devils, wherever they may be found carrying on their work of mischief; but it will sound distinctly, through all the gloomy regions of the dead; and awaken every particle of sleeping dust, whether on the land, or in the sea. Who can form any conception of that trump compared with whose blast, the loudest thunder is even less than a whisper; which will make not only the hills, and the mountains tremble, but the whole earth; and break the slumbers of all the dead, from Abel to the last lifeless body. When the omnipotent voice said, Lazarus come forth, he obeyed the order immediately, and took his place again among the living; and when the trump of God shall give the summons upon the day of the resurrection, he will rise to die no more; and with him will rise the great congregation of the dead.
Fifth, We are informed that the dead in Christ shall rise first; that is, before the living believers shall ascend to heaven. By these we are to understand departed belivers. They who are united to Christ, are frequently spoken of as dead, even while living in this world. It is a faithful saying; For if we be dead with him, we shall also live with him. Now if we be dead with Christ, we believe that we shall also live with him. St. Paul particularly describes his own case: For I was alive, without the law, once; but when the commandment came, sin revived, and I died. I am crucified with Christ; nevertheless I live; yet not I, but Christ liveth in me, and the life which I now live in the flesh, I live by the faith of the Son of God. Connecting himself with the Roman brethren, to whom he was writing, he says, Therefore we are buried with him by baptism unto death, that like as Christ was raised from the dead, by the glory of the Father, even so we also, should walk in newness of life. For if we have been planted together, in the likeness of his death, we shall be also in the likeness of his resurrection. Here the idea is extended: the persons are considered as not only dead but buried also; or in the situation of the seed when it is planted in the ground, and covered.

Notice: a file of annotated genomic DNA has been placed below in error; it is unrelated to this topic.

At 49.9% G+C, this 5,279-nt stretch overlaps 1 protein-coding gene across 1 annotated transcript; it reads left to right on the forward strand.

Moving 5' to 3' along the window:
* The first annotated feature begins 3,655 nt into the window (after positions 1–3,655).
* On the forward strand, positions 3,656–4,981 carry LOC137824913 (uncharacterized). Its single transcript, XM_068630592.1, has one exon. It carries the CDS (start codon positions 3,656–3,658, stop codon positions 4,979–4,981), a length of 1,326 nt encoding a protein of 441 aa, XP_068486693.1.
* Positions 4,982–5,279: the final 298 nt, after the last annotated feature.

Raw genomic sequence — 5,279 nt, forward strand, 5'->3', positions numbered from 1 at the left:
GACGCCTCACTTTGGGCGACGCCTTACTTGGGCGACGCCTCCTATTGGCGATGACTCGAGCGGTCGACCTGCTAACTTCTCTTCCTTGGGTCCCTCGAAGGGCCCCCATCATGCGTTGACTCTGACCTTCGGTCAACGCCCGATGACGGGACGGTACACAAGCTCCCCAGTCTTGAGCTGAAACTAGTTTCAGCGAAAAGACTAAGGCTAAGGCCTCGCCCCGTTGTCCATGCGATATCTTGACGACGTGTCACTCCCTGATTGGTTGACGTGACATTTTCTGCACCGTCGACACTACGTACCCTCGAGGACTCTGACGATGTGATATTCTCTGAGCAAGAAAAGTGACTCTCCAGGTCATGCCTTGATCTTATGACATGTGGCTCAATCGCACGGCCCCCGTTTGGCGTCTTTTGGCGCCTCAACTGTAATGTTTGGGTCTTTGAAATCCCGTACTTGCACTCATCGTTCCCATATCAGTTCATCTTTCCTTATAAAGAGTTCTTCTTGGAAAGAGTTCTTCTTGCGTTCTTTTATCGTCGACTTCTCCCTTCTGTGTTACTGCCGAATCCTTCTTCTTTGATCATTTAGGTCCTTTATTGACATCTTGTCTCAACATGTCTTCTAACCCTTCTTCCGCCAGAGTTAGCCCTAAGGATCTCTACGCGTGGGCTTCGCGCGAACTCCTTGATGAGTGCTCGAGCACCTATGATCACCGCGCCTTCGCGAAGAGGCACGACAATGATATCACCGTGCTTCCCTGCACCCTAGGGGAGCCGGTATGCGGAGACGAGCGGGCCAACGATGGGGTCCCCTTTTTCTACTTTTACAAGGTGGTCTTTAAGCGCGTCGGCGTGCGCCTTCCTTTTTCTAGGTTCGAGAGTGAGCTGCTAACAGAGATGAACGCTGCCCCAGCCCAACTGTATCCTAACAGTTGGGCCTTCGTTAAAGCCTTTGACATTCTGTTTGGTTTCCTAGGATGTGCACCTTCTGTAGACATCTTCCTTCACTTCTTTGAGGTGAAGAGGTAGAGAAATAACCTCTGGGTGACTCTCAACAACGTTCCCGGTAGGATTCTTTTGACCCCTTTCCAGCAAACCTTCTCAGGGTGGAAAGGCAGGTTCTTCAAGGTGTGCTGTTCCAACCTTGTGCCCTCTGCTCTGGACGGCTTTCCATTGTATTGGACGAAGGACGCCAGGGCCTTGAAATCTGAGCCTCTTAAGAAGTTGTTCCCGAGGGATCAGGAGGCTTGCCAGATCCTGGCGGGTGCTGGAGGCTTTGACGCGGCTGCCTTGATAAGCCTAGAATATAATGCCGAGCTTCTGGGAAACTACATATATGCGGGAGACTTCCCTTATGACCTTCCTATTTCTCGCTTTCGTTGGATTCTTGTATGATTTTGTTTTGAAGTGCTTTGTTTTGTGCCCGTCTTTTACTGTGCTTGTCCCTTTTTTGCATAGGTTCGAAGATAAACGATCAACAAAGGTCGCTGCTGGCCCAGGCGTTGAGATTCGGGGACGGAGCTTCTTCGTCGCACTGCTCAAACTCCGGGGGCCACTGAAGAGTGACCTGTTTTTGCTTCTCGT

The meaning of this language is sufficiently obvious. Every one who is a subject of grace may be viewed as dead, because old things have passed away, and all things have become new with him, as really as if he had exchanged